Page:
If you take a casual glance around the media landscape you would be quite justified in thinking that the world of game reviewing is thriving. There are lots of videogame publications in print, online and (tenuously) on TV, with lots of opinionating being directed at a lot of pixels across a wide variety of platforms.
In reality, video game reviewing is a disaster zone that is helping to ensure a steady supply of mediocre games that are enthusiastically embraced by a player population with frighteningly low expectations and a shallow fixation on gaming technology.
Is Anybody Listening to Me?
Setting aside the issue of quality for a moment, videogame reviewing’s major challenge is that as a cultural form it is almost completely ghettoized. If you are a hardcore gamer you know where to go to get your reviews. But if you are a non-gamer or even a casual gamer, the likelihood that you will ever come across a game review in some other forum not explicitly devoted to videogames is virtually nil. I’m not going to spend a lot of time talking about this issue at this stage; suffice to say that this is a very different situation than that of any other cultural form. You can be completely uninterested in reading anything but your morning paper, but as you drop crumbs and slop coffee on your newsprint (or iPad) there is a pretty good chance you will nevertheless stumble upon a review for a movie, a TV show, a book, a play, a sculptural exhibit, the local flower show, the high school science fair, but, in most cases, you won’t come across a game review.
Of course, the fact that videogame reviewing is firmly ensconced in the ghetto could have everything to do with the fact that most videogame reviews aren’t like the reviews for other creative endeavours. Pop cultural critic Chuck Klosterman highlighted this in a 2006 piece for Esquire; he argued that a major problem for the world of videogames and a significant factor influencing their acceptance by our culture is that we have a plethora of game reviewers but no actual game critics. In essence Klosterman argues that most game reviewing today is little more than consumer advice: narrowly focused description of the game in question emphasizing consumerist criteria (how much gameplay will you get out of this?) and leading onlytoward a recommendation as to whether or not the game is worth buying. By and large Klosterman was correct at the time and his assertion still describes the bulk of the reviewing scene. Videogame reviews therefore look strikingly different from even the mediocre criticism of other creative products that appear in newspapers and magazines.
And this is where game reviews contribute to their own isolation from the larger creative and entertainment discourse. Because what is striking about every game review is how isolated the world of gaming is made to appear. Games are consistently treated as if they were created by people in a sealed biodome out in the desert and consumed by players in their own similar facilities. There is no acknowledgement that developers may have been influenced by cultural trends or that the games themselves might feed back through players into that culture, influencing our thinking about events, ideas, the human condition, anything.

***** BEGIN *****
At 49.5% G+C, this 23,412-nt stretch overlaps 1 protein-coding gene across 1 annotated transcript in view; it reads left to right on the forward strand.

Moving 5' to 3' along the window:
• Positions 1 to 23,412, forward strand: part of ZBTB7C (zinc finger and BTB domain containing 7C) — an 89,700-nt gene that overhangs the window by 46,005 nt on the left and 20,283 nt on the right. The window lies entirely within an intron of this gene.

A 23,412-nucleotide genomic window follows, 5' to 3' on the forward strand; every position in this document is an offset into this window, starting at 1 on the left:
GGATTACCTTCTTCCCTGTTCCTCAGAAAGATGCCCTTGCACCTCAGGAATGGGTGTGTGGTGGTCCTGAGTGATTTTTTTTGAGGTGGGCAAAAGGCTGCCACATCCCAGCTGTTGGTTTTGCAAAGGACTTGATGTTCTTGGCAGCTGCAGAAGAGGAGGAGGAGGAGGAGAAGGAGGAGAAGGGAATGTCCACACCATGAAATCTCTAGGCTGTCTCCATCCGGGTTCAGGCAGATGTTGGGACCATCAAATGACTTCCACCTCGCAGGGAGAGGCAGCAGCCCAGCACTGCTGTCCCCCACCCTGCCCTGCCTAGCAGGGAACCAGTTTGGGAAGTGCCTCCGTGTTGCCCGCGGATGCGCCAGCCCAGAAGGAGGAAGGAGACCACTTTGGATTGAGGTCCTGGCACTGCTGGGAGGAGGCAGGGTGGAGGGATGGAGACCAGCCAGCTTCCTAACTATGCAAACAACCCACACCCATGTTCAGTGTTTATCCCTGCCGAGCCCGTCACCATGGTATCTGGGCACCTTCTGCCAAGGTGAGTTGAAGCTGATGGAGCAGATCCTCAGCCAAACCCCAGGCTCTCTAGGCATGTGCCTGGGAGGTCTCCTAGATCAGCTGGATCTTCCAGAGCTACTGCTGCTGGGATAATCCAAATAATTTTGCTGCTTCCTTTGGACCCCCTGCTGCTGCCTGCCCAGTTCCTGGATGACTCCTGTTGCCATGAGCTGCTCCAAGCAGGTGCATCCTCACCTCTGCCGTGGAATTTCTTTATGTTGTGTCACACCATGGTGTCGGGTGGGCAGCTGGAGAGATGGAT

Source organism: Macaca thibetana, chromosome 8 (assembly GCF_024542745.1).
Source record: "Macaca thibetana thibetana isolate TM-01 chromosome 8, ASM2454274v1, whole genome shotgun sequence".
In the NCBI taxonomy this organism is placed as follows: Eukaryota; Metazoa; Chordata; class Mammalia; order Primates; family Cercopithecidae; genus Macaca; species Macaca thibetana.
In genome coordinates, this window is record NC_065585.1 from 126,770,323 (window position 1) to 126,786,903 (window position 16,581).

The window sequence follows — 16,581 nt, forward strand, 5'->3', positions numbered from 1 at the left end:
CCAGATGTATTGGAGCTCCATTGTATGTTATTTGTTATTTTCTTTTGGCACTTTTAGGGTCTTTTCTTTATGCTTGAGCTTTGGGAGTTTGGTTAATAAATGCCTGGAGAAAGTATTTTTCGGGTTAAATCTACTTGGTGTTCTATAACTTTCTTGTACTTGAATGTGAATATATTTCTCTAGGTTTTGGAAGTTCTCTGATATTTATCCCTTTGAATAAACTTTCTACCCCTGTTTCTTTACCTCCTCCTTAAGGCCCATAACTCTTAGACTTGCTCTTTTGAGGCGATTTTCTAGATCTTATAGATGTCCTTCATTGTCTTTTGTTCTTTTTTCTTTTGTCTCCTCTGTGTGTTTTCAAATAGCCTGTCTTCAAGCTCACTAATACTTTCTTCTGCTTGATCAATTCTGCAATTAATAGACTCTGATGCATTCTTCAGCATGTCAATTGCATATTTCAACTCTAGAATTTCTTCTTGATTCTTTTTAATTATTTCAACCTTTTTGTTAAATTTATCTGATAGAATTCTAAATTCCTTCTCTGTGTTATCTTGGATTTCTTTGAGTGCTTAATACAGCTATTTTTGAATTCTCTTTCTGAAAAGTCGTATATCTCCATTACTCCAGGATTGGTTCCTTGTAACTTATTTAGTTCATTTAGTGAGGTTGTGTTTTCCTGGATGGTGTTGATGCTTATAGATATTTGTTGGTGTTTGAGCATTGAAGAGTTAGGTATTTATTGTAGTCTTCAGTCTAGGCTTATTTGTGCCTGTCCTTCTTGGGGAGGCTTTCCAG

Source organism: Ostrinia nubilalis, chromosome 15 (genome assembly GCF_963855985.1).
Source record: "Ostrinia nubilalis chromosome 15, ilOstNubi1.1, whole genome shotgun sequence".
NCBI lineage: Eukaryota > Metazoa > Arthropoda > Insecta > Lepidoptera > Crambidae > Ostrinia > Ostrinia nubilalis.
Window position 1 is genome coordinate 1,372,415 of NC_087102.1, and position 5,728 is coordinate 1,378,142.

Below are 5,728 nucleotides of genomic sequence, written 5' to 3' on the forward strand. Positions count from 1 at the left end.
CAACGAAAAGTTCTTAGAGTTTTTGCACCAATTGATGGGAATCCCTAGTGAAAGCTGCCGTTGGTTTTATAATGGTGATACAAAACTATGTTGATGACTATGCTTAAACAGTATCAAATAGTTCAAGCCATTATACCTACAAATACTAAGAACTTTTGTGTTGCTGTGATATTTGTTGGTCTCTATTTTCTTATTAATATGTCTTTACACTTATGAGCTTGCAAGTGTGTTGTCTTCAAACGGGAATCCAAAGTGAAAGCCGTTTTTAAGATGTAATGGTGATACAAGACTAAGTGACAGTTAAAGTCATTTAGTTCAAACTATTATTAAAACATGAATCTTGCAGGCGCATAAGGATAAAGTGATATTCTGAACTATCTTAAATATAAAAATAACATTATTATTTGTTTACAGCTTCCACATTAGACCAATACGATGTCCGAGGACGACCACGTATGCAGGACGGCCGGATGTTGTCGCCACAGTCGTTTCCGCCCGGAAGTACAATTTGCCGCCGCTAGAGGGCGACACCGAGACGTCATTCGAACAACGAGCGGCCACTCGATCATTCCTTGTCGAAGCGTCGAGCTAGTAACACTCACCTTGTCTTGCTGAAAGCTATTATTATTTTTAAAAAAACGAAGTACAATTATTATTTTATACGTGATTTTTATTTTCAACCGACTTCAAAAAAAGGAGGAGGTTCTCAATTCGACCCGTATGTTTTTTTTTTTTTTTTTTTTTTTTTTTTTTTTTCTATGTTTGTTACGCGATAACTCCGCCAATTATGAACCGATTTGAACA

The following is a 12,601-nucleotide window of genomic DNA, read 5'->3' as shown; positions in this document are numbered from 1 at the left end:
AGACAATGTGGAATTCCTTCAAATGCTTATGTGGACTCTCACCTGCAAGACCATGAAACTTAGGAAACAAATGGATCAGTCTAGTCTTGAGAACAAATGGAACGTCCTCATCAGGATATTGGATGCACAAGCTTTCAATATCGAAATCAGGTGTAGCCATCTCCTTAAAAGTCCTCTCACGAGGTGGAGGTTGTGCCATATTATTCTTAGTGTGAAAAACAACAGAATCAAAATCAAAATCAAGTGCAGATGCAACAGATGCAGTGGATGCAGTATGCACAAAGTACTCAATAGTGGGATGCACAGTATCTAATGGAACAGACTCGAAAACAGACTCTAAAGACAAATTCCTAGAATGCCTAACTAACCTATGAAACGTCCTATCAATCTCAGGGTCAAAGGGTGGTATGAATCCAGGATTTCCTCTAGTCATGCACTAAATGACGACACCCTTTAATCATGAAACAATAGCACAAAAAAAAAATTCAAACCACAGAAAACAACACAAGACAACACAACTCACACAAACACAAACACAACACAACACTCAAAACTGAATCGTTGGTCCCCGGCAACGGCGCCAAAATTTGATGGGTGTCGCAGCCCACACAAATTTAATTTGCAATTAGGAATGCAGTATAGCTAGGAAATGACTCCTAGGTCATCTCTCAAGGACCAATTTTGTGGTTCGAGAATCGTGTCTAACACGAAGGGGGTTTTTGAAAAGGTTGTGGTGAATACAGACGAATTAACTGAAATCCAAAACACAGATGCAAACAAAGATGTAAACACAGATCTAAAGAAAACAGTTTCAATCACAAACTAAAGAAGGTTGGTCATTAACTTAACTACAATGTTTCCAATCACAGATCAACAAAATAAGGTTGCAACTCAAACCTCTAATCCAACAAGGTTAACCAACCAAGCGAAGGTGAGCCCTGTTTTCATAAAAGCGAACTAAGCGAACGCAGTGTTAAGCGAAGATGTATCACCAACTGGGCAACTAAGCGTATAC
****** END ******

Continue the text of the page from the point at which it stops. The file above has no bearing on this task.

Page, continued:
You could, of course, argue that this is because games don’t in fact do any of these things but this blog is premised on not believing that easy argument. It is rather the case that if you aren’t actively looking for something you don’t generally see it. Reviews of other media have their own sets of issues, of course. But even the writer of the most pedestrian book review, dedicated to simple plot and character description, often demonstrates at least a tacit awareness that the book is a cultural artifact shaped by an author’s awareness (or denial) of the world around them.
Every game is special in its own special way
The problem with game reviewing is also not just that they aren’t critical in the more comprehensive sense adopted by Klosterman, but that they aren’t even particularly critical in the narrow sense of being negative. Most games released every year, even those that sink without trace, are granted generally favorable reviews. This situation is exacerbated or, arguably, even ensured, by the fixation of game reviewers on numerical scoring. Whatever the form of the review (text or the increasingly popular video review) it is always accompanied by numerical scores, usually across several categories, tallied finally into an overall score, almost always out of ten. The appeal of this is the same as the appeal numbers have always had: the appearance of objectivity. The truth is the same truth that numbers have always possessed: the appearance of objectivity simply masks different forms of subjectivity.